We pressed on further, down to South Screen to check out the waders at that end of the pit, and it was very blustery now. Nine feral Barnacle Geese were in with the Greylags on the grass as we passed. From the Screen, we noticed a White-fronted Goose swimming with the Greylags on the Pit, presumably another feral bird as the wild birds would be in Russia at this time of year.

Barnacle Geese – a small feral group

We scanned through the gathering of waders on the bank, lots of Black-tailed Godwits in particular, along with smaller numbers of Knot and Dunlin, a very impressive sight but we couldn’t see anything different in with them. We were watching carefully as more dark clouds approached over the Wash and at first they looked to be missing us, the skies going increasingly black off to the north, but when it looked like we might catch the edge of the rain, we decided to head round to the big hide where we would be more sheltered.

Little Stint – dropped in

When we got in the hide, one of the group spotted a Little Stint which dropped in on the island right in front, stopping to bathe and preen in the edge of the water, tiny next to the godwits. A Whimbrel appeared on the front edge too and we had great views of the godwits and Knot. Then the rain arrived, and for a short while it was very heavy, whipped across in the blustery winds.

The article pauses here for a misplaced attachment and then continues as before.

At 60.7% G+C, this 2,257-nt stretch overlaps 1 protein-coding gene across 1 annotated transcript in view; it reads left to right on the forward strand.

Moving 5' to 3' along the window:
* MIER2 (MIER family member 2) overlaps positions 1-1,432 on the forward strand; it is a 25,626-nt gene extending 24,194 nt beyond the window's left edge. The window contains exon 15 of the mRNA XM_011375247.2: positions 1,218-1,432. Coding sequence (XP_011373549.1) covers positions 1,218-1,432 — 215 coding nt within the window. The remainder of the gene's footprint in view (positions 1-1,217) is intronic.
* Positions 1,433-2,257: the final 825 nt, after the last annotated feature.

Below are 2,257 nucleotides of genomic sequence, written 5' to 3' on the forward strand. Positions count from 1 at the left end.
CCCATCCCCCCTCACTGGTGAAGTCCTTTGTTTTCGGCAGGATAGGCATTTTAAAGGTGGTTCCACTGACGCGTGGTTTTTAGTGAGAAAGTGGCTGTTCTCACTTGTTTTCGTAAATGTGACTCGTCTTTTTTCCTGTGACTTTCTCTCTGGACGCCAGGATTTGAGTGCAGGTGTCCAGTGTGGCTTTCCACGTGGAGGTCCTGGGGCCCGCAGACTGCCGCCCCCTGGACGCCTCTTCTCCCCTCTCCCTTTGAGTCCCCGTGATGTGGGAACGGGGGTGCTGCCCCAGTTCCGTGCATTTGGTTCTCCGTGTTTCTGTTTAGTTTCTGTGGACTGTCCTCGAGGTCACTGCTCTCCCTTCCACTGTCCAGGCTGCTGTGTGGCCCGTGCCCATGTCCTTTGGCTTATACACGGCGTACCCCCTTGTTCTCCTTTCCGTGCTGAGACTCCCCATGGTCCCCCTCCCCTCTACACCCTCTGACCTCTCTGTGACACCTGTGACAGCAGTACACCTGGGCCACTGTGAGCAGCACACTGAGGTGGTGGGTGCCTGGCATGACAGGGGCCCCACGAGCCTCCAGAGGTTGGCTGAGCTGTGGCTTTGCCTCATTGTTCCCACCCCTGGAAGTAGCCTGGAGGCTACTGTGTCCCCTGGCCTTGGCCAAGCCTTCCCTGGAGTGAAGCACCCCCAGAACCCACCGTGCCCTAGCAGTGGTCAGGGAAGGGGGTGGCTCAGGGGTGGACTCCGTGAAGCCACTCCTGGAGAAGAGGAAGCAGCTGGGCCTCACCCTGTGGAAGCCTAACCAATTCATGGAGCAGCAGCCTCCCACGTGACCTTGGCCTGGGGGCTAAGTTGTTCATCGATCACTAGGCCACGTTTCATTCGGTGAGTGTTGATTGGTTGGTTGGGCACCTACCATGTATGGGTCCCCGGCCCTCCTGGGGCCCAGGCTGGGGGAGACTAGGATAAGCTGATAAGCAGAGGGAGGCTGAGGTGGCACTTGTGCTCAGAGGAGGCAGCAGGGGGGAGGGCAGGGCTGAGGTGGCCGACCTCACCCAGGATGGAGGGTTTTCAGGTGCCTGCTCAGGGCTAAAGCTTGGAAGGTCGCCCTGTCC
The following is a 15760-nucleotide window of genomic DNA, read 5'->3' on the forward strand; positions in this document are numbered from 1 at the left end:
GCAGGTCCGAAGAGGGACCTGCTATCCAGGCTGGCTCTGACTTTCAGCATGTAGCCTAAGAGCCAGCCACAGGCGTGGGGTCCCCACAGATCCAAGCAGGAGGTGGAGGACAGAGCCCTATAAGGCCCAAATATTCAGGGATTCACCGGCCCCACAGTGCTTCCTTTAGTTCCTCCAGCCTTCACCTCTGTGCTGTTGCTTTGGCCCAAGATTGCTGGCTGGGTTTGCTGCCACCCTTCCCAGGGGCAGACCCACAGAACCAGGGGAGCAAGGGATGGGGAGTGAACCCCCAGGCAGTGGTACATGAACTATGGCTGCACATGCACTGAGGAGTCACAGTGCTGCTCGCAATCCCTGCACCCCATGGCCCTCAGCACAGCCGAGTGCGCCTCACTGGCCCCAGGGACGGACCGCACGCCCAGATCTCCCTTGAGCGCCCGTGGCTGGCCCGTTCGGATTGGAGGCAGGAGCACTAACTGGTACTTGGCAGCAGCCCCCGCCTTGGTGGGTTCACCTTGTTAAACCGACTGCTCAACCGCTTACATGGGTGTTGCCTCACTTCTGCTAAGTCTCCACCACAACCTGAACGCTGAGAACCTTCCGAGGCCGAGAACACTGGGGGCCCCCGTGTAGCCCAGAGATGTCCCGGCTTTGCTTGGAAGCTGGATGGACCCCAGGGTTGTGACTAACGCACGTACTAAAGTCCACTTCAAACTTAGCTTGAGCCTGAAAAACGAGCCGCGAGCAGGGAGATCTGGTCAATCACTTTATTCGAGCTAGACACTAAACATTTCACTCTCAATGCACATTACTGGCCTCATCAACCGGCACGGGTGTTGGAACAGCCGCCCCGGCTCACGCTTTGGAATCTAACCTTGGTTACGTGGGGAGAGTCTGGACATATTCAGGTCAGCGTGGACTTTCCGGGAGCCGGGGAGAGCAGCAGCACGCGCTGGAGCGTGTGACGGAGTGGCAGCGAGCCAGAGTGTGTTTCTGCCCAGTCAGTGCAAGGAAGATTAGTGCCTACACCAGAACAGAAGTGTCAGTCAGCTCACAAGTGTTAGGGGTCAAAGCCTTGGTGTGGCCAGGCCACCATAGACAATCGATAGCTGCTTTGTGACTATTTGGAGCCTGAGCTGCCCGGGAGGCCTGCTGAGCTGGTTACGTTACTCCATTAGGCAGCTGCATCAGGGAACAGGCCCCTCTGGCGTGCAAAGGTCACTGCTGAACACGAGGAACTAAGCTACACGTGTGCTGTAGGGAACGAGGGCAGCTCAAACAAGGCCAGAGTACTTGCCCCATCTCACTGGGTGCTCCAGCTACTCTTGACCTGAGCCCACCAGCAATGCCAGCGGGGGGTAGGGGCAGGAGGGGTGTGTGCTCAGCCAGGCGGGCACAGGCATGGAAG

Whimbrel – dropped in too

The rain cleared through quickly on the wind, but it was still spitting for a bit, so we waited in the hide until it stopped. Most of the smaller waders had disappeared, but the Spoonbills now flew out and landed on the islands right in front of the hide to preen and dry out. We counted twenty eight, including eleven juveniles with short ‘teaspoon’ bills.

Spoonbills – some of the 28 here

Two Little Terns flew in and round over the water, but didn’t land. There had been no sign of any Sandwich Terns before the rain, presumably they had all been out on the mud, but now they came in, and a good-sized flock gathered on the shingle island opposite.

When the rain stopped, we made our way back. It was probably too windy for the Turtle Doves to be feeding along the seawall today, and there were none on the wires by the Coastal Park either as we passed, but as we drove out of the village, two Turtle Doves flew over the road ahead of us, and off over the fields to the south.

Nightjar Evening